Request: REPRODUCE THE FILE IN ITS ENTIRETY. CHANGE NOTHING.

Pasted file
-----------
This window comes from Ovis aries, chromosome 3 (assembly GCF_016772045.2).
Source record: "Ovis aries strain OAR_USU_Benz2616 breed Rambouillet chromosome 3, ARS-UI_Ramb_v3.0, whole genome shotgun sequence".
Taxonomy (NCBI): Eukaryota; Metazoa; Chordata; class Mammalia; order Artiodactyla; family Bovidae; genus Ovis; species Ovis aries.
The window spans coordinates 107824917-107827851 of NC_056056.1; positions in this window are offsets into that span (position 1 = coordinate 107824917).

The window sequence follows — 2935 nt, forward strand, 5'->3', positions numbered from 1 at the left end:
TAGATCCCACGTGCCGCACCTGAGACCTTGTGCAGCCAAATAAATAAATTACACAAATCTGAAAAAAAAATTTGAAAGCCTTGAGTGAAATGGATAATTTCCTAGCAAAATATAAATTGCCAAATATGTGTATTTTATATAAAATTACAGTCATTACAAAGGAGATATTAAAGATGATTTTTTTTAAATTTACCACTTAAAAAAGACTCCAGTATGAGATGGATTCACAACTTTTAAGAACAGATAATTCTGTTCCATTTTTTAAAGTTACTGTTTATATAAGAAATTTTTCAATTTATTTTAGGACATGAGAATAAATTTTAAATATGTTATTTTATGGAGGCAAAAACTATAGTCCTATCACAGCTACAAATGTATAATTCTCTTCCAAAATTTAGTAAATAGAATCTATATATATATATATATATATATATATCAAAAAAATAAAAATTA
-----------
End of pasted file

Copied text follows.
This window comes from Ovis aries, chromosome 3 (assembly GCF_016772045.2).
Source record: "Ovis aries strain OAR_USU_Benz2616 breed Rambouillet chromosome 3, ARS-UI_Ramb_v3.0, whole genome shotgun sequence".
Taxonomy (NCBI): Eukaryota; Metazoa; Chordata; class Mammalia; order Artiodactyla; family Bovidae; genus Ovis; species Ovis aries.
The window spans coordinates 107824917-107827851 of NC_056056.1; positions in this window are offsets into that span (position 1 = coordinate 107824917).

The window sequence follows — 2935 nt, forward strand, 5'->3', positions numbered from 1 at the left end:
TAGATCCCACGTGCCGCACCTGAGACCTTGTGCAGCCAAATAAATAAATTACACAAATCTGAAAAAAAAATTTGAAAGCCTTGAGTGAAATGGATAATTTCCTAGCAAAATATAAATTGCCAAATATGTGTATTTTATATAAAATTACAGTCATTACAAAGGAGATATTAAAGATGATTTTTTTTAAATTTACCACTTAAAAAAGACTCCAGTATGAGATGGATTCACAACTTTTAAGAACAGATAATTCTGTTCCATTTTTTAAAGTTACTGTTTATATAAGAAATTTTTCAATTTATTTTAGGACATGAGAATAAATTTTAAATATGTTATTTTATGGAGGCAAAAACTATAGTCCTATCACAGCTACAAATGTATAATTCTCTTCCAAAATTTAGTAAATAGAATCTATATATATATATATATATATATATATCAAAAAAATAAAAATTA